Institutional reforms: Building a 21st century institutional architecture for water governance

The Central Water Commission and Central Ground Water Board need to reinvent their role in today’s vastly different irrigation and water use scenario. CWC has to break out of its limited role of project design and planning, and reinvent itself for a far more ambitious responsibility of irrigation governance.

Written by Tushaar Shah | Updated: July 20, 2017 4:59 am
 India water challenges, institutional architechture, institutional reform, water governance, national water commission, india news, indian express The Sardar Sarovar dam. (Express Photo)

In July 2016, a high level committee constituted by the Narendra Modi government, chaired by the former Planning Commission member Mihir Shah, delivered a comprehensive report on improving water governance in India. Among other things, it called for a 21st century institutional architecture to meet the country’s increasingly serious water challenges.

One year on, the report’s many wide-ranging recommendations remain largely ignored, even as we now have a debate that’s centered around merging the Central Water Commission (CWC) and the Central Ground Water Board (CGWB) under a National Water Commission. This, when the real issue highlighted by the committee was about both these organisations risking becoming bystanders to the goings-on in the Indian water scene. Merely merging the two will only yield a larger entity equally at the risk of marginalisation.

CWC was created in 1952 as a technical organisation comprising mainly civil engineers for planning large irrigation and hydropower projects. Similarly, CGWB was founded in 1968 as a groundwater investigation and monitoring agency staffed with hydro-geologists. Both built solid technical capabilities and met the requirements for those times rather well. But the water challenges today are different and far more complex. CWC and CGWB need to break out of their narrow technical groove and morph to meet these new challenges.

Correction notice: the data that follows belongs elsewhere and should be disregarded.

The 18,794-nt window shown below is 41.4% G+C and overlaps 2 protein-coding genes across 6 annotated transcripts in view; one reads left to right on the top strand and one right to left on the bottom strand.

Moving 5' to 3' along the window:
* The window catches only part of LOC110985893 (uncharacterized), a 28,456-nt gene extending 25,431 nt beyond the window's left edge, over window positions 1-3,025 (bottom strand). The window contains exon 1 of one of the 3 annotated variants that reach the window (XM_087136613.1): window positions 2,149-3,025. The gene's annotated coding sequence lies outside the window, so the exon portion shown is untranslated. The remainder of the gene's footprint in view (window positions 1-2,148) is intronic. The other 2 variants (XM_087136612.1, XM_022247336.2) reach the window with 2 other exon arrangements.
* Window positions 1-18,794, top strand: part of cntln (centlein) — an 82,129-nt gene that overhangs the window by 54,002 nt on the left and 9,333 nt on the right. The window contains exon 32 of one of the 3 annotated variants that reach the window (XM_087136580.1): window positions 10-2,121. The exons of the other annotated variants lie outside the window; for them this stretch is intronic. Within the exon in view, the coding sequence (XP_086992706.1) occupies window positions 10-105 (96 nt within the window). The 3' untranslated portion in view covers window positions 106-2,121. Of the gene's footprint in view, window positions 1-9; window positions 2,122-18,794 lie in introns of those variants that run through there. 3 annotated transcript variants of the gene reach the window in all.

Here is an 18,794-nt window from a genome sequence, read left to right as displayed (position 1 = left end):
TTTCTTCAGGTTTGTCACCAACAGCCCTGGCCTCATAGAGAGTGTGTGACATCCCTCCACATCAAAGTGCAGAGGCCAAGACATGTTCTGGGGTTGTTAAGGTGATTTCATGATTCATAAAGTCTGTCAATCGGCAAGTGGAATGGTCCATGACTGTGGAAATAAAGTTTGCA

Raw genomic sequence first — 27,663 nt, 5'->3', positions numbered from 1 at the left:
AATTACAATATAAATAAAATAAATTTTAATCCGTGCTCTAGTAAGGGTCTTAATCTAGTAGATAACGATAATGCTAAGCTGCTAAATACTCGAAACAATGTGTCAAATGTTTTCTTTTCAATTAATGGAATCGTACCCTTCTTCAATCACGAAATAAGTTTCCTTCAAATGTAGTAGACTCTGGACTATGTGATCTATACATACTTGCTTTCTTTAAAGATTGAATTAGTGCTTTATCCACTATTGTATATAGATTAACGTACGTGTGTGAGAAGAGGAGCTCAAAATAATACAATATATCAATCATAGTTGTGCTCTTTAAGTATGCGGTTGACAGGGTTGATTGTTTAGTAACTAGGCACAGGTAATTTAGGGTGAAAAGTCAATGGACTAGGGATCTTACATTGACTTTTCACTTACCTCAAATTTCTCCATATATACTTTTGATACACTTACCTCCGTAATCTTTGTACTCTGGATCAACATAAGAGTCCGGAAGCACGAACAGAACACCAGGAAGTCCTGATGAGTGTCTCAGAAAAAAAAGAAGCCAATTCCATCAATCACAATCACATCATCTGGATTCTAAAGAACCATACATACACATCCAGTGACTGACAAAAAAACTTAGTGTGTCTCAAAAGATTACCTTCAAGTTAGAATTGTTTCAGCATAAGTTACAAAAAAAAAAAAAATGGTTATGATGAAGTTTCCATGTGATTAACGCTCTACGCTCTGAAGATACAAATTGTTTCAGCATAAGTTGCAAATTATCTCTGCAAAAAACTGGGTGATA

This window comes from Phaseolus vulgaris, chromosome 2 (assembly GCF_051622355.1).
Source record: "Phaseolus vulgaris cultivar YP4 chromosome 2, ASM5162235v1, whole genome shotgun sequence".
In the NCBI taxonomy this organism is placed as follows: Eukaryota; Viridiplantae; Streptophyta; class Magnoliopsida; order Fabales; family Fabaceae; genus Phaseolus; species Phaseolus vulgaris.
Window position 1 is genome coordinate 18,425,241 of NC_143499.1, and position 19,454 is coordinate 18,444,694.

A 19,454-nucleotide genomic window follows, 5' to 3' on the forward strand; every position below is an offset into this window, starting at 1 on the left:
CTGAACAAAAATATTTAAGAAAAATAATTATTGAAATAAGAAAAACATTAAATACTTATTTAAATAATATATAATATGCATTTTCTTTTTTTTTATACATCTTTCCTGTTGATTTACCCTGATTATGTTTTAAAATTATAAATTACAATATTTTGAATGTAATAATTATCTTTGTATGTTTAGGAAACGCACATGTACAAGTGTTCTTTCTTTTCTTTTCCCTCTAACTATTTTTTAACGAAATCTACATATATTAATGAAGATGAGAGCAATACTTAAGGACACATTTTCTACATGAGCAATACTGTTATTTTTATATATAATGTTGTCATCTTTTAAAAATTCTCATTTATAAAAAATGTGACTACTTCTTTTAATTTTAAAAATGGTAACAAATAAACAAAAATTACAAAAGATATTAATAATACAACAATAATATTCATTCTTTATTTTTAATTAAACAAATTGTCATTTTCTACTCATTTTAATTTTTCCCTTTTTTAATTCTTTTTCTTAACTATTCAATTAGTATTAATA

Today, we have almost exhausted our best sites for irrigation and hydro projects. The challenge now is of managing these projects well. On this, CWC should actually be our pathfinder. Since the 1990s, the more money we have invested in irrigation projects, the less has been the actual area irrigated by government canals. CWC ought to know why this has been so and guide states in closing the widening gap between irrigation potential created and utilised. This requires more than just conventional engineering.

It is interesting here that when Shivraj Singh Chauhan wanted Madhya Pradesh’s canal systems to irrigate to their potential, CWC wasn’t his go-to place for knowhow. Instead, he used a generalist-bureaucrat to squeeze four times more water out of the state’s canals, by simply tightening irrigation management. As the custodian of the country’s irrigation systems, CWC should have made a thorough assessment of MP’s success and launched a nationwide campaign to replicate it in other states.

Likewise with the CGWB. Over past 30 years, India has emerged as the world’s largest groundwater economy with the most complex hydro-geological, socio-economic and institutional dimensions. CGWB’s job in today’s scenario cannot stop just at mapping aquifers. It needs also to map the socio-economics of groundwater exploitation and analyse its institutional and eco-system implications.